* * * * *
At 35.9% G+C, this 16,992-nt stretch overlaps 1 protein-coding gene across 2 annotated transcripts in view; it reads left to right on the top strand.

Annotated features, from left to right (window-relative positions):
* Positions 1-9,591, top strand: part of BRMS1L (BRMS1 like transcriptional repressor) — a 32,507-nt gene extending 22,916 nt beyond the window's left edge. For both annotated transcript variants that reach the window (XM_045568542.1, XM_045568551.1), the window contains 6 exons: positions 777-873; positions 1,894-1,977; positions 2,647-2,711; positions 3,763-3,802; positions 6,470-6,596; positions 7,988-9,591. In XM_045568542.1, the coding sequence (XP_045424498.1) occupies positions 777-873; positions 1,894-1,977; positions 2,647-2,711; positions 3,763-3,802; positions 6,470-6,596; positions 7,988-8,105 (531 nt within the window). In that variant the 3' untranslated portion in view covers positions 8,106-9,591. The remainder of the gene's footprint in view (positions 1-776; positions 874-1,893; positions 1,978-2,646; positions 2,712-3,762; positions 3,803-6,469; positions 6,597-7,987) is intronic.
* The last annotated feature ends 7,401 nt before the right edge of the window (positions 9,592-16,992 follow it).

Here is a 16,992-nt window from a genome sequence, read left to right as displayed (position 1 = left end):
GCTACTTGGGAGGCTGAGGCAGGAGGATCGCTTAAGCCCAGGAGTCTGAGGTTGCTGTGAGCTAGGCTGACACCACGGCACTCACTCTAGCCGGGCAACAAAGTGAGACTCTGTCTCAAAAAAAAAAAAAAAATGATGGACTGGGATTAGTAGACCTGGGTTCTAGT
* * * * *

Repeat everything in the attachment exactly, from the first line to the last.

At 35.9% G+C, this 16,992-nt stretch overlaps 1 protein-coding gene across 2 annotated transcripts in view; it reads left to right on the top strand.

Annotated features, from left to right (window-relative positions):
* Positions 1-9,591, top strand: part of BRMS1L (BRMS1 like transcriptional repressor) — a 32,507-nt gene extending 22,916 nt beyond the window's left edge. For both annotated transcript variants that reach the window (XM_045568542.1, XM_045568551.1), the window contains 6 exons: positions 777-873; positions 1,894-1,977; positions 2,647-2,711; positions 3,763-3,802; positions 6,470-6,596; positions 7,988-9,591. In XM_045568542.1, the coding sequence (XP_045424498.1) occupies positions 777-873; positions 1,894-1,977; positions 2,647-2,711; positions 3,763-3,802; positions 6,470-6,596; positions 7,988-8,105 (531 nt within the window). In that variant the 3' untranslated portion in view covers positions 8,106-9,591. The remainder of the gene's footprint in view (positions 1-776; positions 874-1,893; positions 1,978-2,646; positions 2,712-3,762; positions 3,803-6,469; positions 6,597-7,987) is intronic.
* The last annotated feature ends 7,401 nt before the right edge of the window (positions 9,592-16,992 follow it).

Here is a 16,992-nt window from a genome sequence, read left to right as displayed (position 1 = left end):
GCTACTTGGGAGGCTGAGGCAGGAGGATCGCTTAAGCCCAGGAGTCTGAGGTTGCTGTGAGCTAGGCTGACACCACGGCACTCACTCTAGCCGGGCAACAAAGTGAGACTCTGTCTCAAAAAAAAAAAAAAAATGATGGACTGGGATTAGTAGACCTGGGTTCTAGT